A prescription for candor

Those who confess to sexual misconduct face unique hazards, especially if they are married or involved with romantic partners. But the challenge of deciding whether and when to apologize is no less acute for those accused of other kinds of wrongdoing.

Richard Boothman, chief risk officer for the University of Michigan's web of hospitals, medical school and affiliated practices, made headlines more than a decade ago when he persuaded his employer that its practice of contesting nearly every malpractice claim and barring direct communication between patients and the doctors they were suing was counterproductive.

"We were doing the dumbest of all things, defending every single case regardless of whether it could be defended," Boothman said in a phone conversation this week, recalling his uneasiness when he joined the medical center's legal staff in 2001. He worried that, as an attorney skilled at limiting the legal exposure of the doctors and hospitals he represented, he was undermining the university's ethical standards.

"The better I got in the courtroom," he reflected ruefully, "the better I was at defending care we weren't really proud of."

Boothman's solution, borrowed from a pioneering Veterans Administration hospital chief in Lexington, Ky., was that U-M's hospitals and doctors would henceforth be proactive about alerting patients when a medical error or lapse in standards had adversely impacted their treatment, whether or not they had threatened legal action. By apologizing and pledging to compensate victims of malpractice before a lawsuit was filed, Boothman says, his client hoped to build trust and cultivate a clinical environment where even inadvertent errors were quickly acknowledged and rectified.

More than 15 years later, Boothman is certain the policy he instituted has saved money while strengthening staff morale and doctor-patient relationships. But he acknowledges that other medical institutions have been slow to jettison their reflexive defensiveness.

"There not a single study that says hospitals who are honest about acknowledging their failings face terrible financial consequences," he said, "but almost everyone thinks they do."

When "sorry" falls short

Newspapers confront the apology conundrum, too. More than 20 years ago, when I had been with the Free Press just a short time, an argument took place between the newspaper's then-executive editor, Robert McGruder, and its general counsel, Herschel Fink.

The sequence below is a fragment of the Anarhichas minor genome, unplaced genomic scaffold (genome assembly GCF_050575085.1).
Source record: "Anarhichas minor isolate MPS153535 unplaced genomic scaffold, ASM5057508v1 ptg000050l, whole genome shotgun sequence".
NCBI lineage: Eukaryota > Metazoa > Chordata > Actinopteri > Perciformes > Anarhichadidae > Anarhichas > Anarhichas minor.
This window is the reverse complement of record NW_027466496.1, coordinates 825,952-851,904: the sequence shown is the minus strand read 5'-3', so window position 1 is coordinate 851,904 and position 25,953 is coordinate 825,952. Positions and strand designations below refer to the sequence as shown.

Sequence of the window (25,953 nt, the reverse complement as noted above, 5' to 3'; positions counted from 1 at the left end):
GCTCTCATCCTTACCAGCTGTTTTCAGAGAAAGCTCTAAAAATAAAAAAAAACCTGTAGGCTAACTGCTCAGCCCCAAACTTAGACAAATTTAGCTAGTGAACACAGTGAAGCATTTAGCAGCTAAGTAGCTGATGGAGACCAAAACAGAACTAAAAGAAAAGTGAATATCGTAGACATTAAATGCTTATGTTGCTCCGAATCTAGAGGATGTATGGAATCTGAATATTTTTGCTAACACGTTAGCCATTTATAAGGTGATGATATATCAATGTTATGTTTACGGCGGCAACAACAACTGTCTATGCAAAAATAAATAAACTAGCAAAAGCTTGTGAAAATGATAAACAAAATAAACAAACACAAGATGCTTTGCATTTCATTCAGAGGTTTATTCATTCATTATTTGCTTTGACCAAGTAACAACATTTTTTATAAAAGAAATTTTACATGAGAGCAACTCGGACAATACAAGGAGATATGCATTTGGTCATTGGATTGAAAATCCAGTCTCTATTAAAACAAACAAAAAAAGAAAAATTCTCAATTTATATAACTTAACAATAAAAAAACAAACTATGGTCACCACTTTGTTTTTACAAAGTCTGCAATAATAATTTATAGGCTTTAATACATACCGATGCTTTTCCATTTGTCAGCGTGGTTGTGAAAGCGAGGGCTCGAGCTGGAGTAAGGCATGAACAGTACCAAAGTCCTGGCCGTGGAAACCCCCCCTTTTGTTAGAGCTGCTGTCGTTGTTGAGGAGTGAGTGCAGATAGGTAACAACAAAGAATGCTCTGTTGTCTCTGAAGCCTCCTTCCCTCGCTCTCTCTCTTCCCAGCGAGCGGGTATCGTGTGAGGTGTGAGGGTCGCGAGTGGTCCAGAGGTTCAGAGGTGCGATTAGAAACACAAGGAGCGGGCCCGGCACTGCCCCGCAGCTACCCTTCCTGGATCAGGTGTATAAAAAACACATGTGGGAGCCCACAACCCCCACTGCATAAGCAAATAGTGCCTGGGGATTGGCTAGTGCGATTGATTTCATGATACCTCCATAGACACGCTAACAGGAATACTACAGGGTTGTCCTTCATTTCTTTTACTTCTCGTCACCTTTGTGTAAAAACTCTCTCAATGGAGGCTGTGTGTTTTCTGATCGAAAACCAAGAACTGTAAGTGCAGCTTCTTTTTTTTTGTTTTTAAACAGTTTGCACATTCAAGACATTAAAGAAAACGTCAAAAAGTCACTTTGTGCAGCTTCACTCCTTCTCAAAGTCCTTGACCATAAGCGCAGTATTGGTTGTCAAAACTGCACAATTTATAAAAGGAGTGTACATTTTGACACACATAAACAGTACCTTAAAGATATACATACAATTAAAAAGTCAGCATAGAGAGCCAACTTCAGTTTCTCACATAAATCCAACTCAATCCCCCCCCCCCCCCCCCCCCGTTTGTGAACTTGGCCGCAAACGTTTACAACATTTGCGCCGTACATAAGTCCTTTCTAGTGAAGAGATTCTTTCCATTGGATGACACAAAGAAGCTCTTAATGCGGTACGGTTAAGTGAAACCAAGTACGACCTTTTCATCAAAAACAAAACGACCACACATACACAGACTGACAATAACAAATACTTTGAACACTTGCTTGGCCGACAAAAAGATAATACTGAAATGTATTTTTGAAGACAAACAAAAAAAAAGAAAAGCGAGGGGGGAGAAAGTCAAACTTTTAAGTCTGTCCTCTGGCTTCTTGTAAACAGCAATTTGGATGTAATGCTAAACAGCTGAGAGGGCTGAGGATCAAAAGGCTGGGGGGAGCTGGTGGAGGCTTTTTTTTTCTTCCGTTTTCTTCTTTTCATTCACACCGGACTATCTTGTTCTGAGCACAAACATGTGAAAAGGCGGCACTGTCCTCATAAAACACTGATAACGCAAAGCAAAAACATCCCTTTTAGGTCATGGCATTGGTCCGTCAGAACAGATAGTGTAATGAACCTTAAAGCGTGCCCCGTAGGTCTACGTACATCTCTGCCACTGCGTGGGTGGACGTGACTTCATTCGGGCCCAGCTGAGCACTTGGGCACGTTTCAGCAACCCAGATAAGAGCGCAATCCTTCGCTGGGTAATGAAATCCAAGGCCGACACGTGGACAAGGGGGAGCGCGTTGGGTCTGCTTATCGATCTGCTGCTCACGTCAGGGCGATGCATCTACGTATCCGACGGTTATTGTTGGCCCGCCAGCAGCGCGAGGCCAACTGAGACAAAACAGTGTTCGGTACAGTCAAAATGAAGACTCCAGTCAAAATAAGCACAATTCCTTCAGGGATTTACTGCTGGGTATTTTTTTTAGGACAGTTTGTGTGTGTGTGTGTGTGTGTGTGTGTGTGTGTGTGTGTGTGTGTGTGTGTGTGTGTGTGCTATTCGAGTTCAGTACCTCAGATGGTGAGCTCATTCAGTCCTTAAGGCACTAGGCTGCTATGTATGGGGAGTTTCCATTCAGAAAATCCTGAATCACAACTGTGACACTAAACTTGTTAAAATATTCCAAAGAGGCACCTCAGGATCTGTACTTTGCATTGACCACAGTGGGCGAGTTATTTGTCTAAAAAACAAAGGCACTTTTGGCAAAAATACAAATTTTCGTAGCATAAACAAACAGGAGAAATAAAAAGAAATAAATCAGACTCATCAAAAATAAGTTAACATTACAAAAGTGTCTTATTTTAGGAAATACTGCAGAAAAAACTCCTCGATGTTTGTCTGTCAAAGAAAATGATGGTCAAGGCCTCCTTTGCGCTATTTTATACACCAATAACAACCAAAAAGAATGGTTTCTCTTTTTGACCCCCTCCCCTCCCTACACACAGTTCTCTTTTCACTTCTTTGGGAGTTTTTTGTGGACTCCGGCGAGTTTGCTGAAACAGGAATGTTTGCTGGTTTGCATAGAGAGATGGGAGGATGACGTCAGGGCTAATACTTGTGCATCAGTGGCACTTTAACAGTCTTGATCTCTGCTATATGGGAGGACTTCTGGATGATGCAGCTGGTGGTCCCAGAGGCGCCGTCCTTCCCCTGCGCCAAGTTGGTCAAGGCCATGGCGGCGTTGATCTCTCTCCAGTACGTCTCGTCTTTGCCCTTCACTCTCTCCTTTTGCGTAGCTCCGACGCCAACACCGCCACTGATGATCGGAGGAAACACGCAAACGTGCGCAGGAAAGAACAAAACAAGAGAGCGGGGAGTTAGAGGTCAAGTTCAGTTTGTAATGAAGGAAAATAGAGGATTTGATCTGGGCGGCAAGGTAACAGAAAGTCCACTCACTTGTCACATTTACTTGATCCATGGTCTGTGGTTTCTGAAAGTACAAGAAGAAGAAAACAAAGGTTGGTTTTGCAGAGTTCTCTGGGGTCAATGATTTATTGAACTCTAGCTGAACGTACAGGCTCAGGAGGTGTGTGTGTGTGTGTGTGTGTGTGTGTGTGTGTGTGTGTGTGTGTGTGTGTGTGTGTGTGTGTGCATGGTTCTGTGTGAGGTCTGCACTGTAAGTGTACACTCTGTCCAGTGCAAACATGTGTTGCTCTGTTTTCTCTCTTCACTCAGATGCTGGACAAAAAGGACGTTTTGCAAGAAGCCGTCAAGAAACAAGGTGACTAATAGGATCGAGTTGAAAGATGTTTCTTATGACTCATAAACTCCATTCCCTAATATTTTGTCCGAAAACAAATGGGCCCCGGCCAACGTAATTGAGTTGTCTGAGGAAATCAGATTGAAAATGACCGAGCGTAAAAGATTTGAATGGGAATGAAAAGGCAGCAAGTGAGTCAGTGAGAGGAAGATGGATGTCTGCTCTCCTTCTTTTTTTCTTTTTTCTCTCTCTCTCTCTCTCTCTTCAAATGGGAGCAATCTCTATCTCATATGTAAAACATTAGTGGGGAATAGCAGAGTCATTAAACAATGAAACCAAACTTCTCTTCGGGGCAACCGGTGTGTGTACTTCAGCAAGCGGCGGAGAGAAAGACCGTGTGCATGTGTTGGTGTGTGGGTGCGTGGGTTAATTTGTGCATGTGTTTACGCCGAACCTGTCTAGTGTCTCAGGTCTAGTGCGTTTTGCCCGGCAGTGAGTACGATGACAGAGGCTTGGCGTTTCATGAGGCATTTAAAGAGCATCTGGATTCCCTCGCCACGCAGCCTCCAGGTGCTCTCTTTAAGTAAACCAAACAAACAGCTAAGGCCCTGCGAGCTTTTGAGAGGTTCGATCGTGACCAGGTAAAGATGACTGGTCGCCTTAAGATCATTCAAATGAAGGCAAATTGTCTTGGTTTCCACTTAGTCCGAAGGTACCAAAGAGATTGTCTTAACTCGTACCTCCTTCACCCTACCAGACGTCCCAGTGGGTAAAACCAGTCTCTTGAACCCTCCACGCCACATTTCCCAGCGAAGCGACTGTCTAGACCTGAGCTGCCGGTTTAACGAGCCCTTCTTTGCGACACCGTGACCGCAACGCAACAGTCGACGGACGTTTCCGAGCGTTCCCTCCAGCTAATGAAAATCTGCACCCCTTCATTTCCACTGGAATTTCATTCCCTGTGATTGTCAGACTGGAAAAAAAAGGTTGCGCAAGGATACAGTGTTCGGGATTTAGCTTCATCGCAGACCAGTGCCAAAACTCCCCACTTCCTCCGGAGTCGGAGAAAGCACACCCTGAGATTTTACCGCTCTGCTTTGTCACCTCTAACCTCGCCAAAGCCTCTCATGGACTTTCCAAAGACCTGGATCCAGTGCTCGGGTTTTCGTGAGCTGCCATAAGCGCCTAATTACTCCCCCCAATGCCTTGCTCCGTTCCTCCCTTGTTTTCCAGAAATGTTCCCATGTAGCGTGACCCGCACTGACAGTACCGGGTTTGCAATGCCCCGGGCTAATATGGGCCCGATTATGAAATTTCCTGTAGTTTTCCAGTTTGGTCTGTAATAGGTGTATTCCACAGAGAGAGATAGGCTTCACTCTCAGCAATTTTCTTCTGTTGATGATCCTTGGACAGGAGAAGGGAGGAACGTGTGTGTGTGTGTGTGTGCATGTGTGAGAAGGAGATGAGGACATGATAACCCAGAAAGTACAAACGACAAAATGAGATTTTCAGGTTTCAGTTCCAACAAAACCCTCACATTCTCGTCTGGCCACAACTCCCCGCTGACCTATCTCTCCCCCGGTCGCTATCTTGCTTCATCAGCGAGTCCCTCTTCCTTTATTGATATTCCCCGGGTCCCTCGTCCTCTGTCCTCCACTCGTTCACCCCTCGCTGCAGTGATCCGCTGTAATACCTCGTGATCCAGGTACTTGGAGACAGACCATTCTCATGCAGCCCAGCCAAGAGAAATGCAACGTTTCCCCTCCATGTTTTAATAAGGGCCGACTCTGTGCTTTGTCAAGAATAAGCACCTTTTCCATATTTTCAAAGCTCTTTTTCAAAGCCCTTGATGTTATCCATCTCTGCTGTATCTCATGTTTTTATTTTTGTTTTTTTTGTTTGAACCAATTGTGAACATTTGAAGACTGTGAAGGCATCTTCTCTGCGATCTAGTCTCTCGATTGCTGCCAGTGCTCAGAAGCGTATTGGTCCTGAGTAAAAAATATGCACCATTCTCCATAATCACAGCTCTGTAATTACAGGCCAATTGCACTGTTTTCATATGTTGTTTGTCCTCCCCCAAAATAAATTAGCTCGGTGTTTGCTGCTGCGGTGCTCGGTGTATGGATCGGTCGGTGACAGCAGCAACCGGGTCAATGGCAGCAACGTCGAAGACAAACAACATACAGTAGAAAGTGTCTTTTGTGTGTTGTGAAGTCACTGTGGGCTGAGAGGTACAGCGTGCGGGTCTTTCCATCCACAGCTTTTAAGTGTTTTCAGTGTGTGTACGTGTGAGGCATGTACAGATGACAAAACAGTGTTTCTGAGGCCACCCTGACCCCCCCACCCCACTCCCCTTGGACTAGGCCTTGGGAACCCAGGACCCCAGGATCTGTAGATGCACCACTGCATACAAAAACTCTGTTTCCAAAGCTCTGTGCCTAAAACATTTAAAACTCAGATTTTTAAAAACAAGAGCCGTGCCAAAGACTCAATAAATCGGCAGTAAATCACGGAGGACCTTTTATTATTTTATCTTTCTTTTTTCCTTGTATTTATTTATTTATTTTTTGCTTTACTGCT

As a result of a transcription error, the Free Press had misquoted Barbara Rose Collins, then a congresswoman fending off multiple challengers in a heated Democratic primary contest.

As reported in the Free Press, Collins had said: "All white people, I don't believe, are intolerant. That's why I say I love the individuals, but I hate the race." But a tape recording of the interview revealed that Collins had actually said: "All white people, I don't believe, are intolerant. That's why I say I love the individuals, but I don't like the race."

That the Free Press needed to acknowledge the misquotation and correct it in print was obvious. But McGruder, who worried that the reporter's carelessness would look like a deliberate attempt to antagonize Collins' constituents, proposed to write a column in which he apologized to both the congresswoman and the newspapers' readers.

Fink objected, arguing that a public apology would exaggerate the significance of the error and encourage Collins to sue the Free Press for libel. But McGruder published his column on the front page.

Collins did sue, and the Free Press spent a lot of money contesting her claim before the Michigan Court of Appeals dismissed it on grounds that "the gist of her [Collins'] actual statement was the same as the subject misquotation." Collins was left with an apology but no legal damages.

McGruder died in 2002. I never had the chance to ask him about his apology to Collins, but I doubt he would have regretted making it even if it had helped her win her lawsuit. 

Like U-M's Boothman, he knew that, in the long run,  maintaining trust and preserving relationships is more important than minimizing one's legal exposure. It's a lesson many of those struggling to say they're sorry have yet to grasp.

Contact Brian Dickerson: bdickerson@freepress.com